Saturday, December 19, 2009

Good News and Bad News or хороші і погані новини

Last week I gave a talk at a local library about my time as a Fulbright Scholar in Ukraine.  This meant I spent an afternoon wandering back through all my images and thinking about Ukraine's--and my--past, present and future.   Almost every day, I read two different Ukrainian websites and they present me with two different perspectives on life there--and the work of museums.   (For new readers--my interest in Ukraine comes from my four months there in spring 2009 as a Fulbright Scholar--blog posts from January-April give an picture of my time there).

The Kyiv Post is Ukraine's English language daily--and is filled with a regular and extensive diet of depressing news.  On just one day,  for instance, January's upcoming Presidential election fraud worries, journalists are still arrested and harasssed for their work,  and the eternal news about property development in Kyiv (the latest, a hotel near Pechersk Lavra, a monastery and national treasure, founded in 1015).   Bad news, all the way around.

But I also read the Ukrainian Museum Portal, which is updated daily with news from Ukrainian museums--and I still hear fairly regularly from my Ukrainian museum colleagues.   The portal is only in Ukrainian, so I use Google Translate to get the gist of the brief articles.  The financial situation is dire in Ukraine, so I know museums there are struggling--but--I see exciting evidence of change.  A few examples (hopefully the translations are relatively accurate):
  • The Ivan Honchar Museum is establishing a sort of friends group, to relax and chat about different aspects of Ukrainian folk culture with friends and associates, in honor of the museum's 50th anniversary.
  • The Museum of Volyn now has a virtual tour online and Svetlana Pougach does a great job of keeping the Bulgakov Museum's blog and website current, with beautiful photographs of events and programs.

  • The Bleschunova Museum of Personal Collections in Odessa sponsored a workshop, "Creating a Museum Together"  for teachers and students.   The Chernihiv Historical Museum had a seminar focused on working with the visitor, which attracted more than 60 participants.   I believe both these workshops were developed by MATRA participants.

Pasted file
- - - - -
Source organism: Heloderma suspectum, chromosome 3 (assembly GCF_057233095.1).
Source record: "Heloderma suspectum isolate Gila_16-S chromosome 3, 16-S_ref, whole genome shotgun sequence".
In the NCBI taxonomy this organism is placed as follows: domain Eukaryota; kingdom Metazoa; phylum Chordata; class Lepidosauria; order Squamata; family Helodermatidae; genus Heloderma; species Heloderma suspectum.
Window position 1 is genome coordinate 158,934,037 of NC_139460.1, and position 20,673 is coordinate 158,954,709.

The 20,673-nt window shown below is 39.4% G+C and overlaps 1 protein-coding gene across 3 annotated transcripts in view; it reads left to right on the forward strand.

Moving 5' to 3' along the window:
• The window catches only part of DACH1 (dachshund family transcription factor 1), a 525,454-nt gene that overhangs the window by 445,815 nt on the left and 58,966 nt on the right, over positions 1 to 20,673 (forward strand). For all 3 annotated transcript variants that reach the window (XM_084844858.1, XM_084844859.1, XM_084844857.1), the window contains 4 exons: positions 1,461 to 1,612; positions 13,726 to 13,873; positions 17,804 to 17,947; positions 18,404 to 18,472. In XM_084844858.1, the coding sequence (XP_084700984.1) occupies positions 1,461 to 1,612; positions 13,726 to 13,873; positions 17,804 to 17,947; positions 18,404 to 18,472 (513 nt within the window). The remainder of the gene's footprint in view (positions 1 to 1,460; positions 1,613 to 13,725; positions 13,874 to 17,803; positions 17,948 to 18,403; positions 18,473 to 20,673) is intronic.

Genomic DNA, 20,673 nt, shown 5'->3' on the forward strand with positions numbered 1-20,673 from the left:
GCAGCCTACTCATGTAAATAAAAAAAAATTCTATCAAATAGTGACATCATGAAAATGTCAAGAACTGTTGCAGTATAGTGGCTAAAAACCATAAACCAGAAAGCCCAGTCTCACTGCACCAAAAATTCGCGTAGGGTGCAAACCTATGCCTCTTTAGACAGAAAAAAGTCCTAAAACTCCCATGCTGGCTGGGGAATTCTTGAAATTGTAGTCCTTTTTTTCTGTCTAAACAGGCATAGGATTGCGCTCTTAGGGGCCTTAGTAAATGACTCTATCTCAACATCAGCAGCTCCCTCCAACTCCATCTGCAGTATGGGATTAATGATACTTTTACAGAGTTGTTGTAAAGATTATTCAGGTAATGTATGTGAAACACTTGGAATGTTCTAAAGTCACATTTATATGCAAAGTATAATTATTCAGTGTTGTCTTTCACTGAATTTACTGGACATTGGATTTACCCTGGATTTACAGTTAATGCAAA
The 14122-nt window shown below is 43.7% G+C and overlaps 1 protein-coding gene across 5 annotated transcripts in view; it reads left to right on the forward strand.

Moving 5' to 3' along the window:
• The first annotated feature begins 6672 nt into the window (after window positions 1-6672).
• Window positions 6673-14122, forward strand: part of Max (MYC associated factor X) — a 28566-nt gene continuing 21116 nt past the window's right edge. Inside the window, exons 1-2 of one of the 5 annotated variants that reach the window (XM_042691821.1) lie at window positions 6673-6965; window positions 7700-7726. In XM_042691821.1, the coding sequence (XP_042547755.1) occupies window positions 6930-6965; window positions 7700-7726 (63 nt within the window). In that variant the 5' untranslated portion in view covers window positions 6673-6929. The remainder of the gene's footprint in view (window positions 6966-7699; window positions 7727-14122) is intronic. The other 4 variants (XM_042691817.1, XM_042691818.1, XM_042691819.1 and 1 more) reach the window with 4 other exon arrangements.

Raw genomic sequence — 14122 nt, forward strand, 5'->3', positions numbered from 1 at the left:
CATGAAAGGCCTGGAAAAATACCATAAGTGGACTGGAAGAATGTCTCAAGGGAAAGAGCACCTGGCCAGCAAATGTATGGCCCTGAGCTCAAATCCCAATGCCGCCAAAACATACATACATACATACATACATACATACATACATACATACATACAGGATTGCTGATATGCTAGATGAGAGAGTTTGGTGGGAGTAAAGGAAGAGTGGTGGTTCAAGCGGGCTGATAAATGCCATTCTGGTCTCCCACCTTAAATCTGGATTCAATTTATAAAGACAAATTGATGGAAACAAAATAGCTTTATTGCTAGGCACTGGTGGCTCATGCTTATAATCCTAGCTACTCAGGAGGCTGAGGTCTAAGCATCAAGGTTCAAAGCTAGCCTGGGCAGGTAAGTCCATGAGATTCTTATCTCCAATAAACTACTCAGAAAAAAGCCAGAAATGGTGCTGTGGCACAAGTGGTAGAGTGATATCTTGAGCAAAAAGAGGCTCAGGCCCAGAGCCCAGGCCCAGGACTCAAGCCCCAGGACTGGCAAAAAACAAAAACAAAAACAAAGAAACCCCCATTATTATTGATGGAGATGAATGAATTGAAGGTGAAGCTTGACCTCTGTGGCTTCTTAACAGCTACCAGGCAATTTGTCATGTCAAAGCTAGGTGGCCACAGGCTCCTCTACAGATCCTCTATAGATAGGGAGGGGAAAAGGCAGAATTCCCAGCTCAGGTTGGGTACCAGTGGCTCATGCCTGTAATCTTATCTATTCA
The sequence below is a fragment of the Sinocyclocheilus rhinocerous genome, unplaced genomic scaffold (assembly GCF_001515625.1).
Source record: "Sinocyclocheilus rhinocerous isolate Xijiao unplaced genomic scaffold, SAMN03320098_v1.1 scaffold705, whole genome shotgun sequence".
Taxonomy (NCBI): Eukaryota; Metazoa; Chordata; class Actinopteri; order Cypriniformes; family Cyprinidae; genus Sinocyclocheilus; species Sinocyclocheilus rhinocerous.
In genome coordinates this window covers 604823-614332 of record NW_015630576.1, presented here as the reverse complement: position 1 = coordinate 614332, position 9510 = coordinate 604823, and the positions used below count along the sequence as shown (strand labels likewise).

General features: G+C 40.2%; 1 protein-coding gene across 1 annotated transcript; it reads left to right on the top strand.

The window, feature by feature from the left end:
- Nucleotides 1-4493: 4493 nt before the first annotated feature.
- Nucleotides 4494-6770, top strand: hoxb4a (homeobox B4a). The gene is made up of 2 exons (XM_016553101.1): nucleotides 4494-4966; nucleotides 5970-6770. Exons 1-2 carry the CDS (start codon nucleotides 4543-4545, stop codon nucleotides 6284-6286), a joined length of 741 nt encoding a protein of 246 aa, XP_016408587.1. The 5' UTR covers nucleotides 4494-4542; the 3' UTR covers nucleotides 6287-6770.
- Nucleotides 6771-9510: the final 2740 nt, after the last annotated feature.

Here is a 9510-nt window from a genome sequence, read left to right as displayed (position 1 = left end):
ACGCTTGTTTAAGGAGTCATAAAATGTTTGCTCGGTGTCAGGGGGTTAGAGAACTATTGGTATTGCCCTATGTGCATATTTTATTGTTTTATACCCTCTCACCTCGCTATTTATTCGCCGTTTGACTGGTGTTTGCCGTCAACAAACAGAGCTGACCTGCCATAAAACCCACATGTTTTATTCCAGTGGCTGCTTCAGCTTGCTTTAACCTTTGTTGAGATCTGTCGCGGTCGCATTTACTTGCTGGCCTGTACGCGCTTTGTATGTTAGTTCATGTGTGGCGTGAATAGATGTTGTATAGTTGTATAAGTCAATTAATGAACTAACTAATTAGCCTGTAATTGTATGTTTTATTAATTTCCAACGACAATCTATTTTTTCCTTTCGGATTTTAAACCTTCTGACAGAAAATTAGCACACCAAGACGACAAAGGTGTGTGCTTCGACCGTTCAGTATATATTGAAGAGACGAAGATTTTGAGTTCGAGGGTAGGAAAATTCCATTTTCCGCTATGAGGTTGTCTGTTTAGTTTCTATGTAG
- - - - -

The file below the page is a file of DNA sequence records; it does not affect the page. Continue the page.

• Near Lviv,  citizens are preparing a nomination of four wooden churches as World Heritage Sites.
  • The enthusiastic education staff at the Kharkiv Literary Museum and the National Museum of Art continue to develop new programs for children.   At the National Art Museum there is a special program for children during the holidays focused on graphic arts.  A special exhibit and  classes take a lively approach to art that's found everywhere--from billboards to banknotes.
Why the change?   Several reasons.

First, Sustained professional development.
the Dutch government, through MATRA, invested significant time and resources in a 3 year training program for museum professionals.  Through workshops, mentoring, travel to the Netherlands, and perhaps most importantly, a train the trainer program, Ukrainian museum colleagues gained knowledge, connections and a sense of the possible.    This long-term training, rather than short-term visits from Western countries,  has a far greater chance of success.

Exposure to new ideas and inspirations.
Whether it's a trip to the Netherlands or connections with colleagues on the web--there are many chances to see new ideas and approaches.   My Ukrainian colleagues who visited the US this fall came back with many ideas--"just wait til you see our museum!"  one wrote after her return.

But most importantly,  it's museum workers themselves that are the agents of change.   
As I wrote in an earlier post about community museums in America--you don't get there by hoping.   With limited financial resources, and often working within a system that doesn't reward or encourage initiative,  museum professionals all over Ukraine are beginning to make a real difference.    I'm very pleased to have the opportunity, through a renewal as a Fulbright Scholar, to return to Ukraine for another four months, beginning in March, 2010 and continue to learn, share and work with museums there.  So Ukrainian museum colleagues--please continue to keep me posted on how we can work together!

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